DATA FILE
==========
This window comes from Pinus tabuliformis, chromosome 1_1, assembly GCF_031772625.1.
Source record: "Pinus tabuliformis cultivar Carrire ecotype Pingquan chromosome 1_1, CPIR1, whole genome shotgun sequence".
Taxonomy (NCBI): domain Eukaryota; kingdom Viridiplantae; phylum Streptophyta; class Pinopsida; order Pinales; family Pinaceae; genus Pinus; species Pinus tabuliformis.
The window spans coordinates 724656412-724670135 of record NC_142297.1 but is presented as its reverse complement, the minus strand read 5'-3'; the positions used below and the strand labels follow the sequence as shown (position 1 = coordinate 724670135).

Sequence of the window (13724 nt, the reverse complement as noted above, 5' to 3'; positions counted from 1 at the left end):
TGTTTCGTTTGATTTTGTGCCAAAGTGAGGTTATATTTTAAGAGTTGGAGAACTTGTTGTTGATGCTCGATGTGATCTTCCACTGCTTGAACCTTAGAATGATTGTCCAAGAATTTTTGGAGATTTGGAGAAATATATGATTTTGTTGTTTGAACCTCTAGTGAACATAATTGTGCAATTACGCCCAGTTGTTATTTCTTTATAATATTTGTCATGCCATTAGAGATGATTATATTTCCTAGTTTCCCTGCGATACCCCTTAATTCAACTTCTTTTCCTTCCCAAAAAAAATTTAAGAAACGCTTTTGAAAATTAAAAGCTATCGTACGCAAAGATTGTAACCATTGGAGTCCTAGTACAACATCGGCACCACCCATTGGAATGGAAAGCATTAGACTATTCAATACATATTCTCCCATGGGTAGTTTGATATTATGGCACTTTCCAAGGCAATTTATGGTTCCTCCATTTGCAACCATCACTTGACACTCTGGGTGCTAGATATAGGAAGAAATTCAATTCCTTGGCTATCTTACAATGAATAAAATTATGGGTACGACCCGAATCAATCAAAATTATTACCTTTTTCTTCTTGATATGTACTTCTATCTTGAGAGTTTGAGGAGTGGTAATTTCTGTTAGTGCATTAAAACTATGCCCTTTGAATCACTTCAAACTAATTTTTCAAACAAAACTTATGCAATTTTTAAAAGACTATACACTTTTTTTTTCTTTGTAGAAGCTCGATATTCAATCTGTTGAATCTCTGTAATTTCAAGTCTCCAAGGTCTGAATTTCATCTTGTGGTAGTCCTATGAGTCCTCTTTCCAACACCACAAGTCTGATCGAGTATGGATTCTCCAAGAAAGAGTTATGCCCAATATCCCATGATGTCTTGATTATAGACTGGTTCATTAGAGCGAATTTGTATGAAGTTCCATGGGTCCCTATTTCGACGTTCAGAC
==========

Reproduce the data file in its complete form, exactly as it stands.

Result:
This window comes from Pinus tabuliformis, chromosome 1_1, assembly GCF_031772625.1.
Source record: "Pinus tabuliformis cultivar Carrire ecotype Pingquan chromosome 1_1, CPIR1, whole genome shotgun sequence".
Taxonomy (NCBI): domain Eukaryota; kingdom Viridiplantae; phylum Streptophyta; class Pinopsida; order Pinales; family Pinaceae; genus Pinus; species Pinus tabuliformis.
The window spans coordinates 724656412-724670135 of record NC_142297.1 but is presented as its reverse complement, the minus strand read 5'-3'; the positions used below and the strand labels follow the sequence as shown (position 1 = coordinate 724670135).

Sequence of the window (13724 nt, the reverse complement as noted above, 5' to 3'; positions counted from 1 at the left end):
TGTTTCGTTTGATTTTGTGCCAAAGTGAGGTTATATTTTAAGAGTTGGAGAACTTGTTGTTGATGCTCGATGTGATCTTCCACTGCTTGAACCTTAGAATGATTGTCCAAGAATTTTTGGAGATTTGGAGAAATATATGATTTTGTTGTTTGAACCTCTAGTGAACATAATTGTGCAATTACGCCCAGTTGTTATTTCTTTATAATATTTGTCATGCCATTAGAGATGATTATATTTCCTAGTTTCCCTGCGATACCCCTTAATTCAACTTCTTTTCCTTCCCAAAAAAAATTTAAGAAACGCTTTTGAAAATTAAAAGCTATCGTACGCAAAGATTGTAACCATTGGAGTCCTAGTACAACATCGGCACCACCCATTGGAATGGAAAGCATTAGACTATTCAATACATATTCTCCCATGGGTAGTTTGATATTATGGCACTTTCCAAGGCAATTTATGGTTCCTCCATTTGCAACCATCACTTGACACTCTGGGTGCTAGATATAGGAAGAAATTCAATTCCTTGGCTATCTTACAATGAATAAAATTATGGGTACGACCCGAATCAATCAAAATTATTACCTTTTTCTTCTTGATATGTACTTCTATCTTGAGAGTTTGAGGAGTGGTAATTTCTGTTAGTGCATTAAAACTATGCCCTTTGAATCACTTCAAACTAATTTTTCAAACAAAACTTATGCAATTTTTAAAAGACTATACACTTTTTTTTTCTTTGTAGAAGCTCGATATTCAATCTGTTGAATCTCTGTAATTTCAAGTCTCCAAGGTCTGAATTTCATCTTGTGGTAGTCCTATGAGTCCTCTTTCCAACACCACAAGTCTGATCGAGTATGGATTCTCCAAGAAAGAGTTATGCCCAATATCCCATGATGTCTTGATTATAGACTGGTTCATTAGAGCGAATTTGTATGAAGTTCCATGGGTCCCTATTTCGACGTTCAGAC